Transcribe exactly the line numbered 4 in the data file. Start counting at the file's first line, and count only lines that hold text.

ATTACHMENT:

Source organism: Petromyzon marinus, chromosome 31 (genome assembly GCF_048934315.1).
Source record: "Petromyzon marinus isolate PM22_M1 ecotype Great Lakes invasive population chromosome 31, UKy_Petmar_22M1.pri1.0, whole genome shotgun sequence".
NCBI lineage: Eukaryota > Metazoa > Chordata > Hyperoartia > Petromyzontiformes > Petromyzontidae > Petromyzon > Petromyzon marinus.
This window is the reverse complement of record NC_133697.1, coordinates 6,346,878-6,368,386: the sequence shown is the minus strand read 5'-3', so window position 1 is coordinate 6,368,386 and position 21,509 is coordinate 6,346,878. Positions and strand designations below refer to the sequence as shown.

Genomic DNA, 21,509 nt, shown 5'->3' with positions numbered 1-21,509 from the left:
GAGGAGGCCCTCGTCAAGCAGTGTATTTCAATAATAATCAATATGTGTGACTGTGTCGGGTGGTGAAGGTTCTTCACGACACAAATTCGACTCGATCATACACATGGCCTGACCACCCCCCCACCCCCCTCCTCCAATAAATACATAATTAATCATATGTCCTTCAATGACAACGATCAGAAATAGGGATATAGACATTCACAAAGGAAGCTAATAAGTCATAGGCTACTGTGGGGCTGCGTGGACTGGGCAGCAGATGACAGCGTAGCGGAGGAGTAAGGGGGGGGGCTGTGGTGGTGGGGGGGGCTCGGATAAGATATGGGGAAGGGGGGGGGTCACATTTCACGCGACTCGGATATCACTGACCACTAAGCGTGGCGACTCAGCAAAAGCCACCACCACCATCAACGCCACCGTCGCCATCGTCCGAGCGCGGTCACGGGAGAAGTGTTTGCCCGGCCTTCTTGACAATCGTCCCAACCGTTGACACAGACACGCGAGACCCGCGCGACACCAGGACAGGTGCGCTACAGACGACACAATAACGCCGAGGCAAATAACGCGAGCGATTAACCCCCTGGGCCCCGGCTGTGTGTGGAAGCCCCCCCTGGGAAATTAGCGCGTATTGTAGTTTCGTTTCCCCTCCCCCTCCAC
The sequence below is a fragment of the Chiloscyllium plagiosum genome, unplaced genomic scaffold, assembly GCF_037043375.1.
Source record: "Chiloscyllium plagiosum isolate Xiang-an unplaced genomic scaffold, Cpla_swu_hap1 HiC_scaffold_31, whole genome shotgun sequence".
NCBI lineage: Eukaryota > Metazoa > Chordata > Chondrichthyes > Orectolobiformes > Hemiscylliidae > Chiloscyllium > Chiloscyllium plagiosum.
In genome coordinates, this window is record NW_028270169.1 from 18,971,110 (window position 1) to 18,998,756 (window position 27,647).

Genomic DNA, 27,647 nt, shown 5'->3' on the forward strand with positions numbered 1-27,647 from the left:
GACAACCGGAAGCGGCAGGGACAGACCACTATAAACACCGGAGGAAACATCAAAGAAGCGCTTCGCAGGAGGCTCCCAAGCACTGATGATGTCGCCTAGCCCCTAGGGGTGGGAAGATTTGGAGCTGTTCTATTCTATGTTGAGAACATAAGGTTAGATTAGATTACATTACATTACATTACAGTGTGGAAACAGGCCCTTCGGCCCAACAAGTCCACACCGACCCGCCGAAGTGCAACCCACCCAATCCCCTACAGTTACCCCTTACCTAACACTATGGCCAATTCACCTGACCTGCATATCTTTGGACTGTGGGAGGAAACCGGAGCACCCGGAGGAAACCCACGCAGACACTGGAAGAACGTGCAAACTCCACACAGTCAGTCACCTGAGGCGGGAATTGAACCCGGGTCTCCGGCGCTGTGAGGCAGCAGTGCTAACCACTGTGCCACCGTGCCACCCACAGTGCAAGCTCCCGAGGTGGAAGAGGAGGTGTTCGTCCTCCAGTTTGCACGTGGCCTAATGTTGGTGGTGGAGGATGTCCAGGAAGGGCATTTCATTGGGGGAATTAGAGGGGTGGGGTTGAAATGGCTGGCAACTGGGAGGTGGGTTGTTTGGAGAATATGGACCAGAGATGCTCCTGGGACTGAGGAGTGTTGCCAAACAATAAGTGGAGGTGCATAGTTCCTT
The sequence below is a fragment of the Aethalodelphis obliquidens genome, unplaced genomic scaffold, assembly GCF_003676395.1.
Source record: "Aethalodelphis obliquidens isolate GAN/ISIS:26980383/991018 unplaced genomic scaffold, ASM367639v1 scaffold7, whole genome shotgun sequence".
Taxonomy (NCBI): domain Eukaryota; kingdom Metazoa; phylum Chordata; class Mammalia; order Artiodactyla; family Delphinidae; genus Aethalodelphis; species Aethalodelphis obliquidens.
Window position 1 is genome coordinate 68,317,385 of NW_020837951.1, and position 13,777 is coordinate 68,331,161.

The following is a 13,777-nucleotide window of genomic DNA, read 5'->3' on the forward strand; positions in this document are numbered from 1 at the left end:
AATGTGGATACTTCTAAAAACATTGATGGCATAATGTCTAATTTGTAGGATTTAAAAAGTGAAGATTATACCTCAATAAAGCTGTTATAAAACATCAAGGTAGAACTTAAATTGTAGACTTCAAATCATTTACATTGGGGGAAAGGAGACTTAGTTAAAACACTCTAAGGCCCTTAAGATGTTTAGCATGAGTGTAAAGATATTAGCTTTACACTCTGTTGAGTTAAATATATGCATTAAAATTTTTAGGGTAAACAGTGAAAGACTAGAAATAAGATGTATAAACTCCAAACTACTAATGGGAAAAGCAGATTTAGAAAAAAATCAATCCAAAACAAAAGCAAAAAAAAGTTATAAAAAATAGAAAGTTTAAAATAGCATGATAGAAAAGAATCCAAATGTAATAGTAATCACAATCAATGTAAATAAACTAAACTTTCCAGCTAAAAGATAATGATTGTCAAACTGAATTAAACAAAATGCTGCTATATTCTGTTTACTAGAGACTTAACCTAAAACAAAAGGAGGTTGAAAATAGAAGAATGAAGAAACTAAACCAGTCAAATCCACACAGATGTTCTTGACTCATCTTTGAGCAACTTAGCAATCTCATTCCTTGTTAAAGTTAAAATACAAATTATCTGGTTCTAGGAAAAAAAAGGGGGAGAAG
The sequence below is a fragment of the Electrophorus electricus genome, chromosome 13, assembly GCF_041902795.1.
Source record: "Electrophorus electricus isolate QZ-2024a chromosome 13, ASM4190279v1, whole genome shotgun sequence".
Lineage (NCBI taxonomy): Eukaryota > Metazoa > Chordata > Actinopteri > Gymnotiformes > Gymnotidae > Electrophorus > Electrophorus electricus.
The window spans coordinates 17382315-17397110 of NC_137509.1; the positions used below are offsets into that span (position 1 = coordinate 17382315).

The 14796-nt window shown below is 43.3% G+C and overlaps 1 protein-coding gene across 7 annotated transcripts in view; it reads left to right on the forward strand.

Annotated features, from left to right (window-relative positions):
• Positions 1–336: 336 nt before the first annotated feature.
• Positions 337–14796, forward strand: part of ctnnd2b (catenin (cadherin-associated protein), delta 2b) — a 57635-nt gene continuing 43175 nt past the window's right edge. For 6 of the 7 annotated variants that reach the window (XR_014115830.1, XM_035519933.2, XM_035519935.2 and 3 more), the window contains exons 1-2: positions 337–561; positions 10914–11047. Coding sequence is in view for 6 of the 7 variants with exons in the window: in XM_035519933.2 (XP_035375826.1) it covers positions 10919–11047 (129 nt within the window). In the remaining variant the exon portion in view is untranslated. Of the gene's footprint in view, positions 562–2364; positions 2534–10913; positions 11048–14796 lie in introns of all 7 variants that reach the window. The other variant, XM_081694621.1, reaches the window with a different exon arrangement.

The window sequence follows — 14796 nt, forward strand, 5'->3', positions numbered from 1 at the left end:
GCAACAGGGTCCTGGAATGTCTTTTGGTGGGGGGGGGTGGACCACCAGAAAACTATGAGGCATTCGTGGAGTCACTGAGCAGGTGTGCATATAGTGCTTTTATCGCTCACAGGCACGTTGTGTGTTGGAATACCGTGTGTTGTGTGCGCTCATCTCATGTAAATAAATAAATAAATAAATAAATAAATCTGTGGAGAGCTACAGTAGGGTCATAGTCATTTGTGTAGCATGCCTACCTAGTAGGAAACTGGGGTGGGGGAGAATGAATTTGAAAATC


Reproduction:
This window is the reverse complement of record NC_133697.1, coordinates 6,346,878-6,368,386: the sequence shown is the minus strand read 5'-3', so window position 1 is coordinate 6,368,386 and position 21,509 is coordinate 6,346,878. Positions and strand designations below refer to the sequence as shown.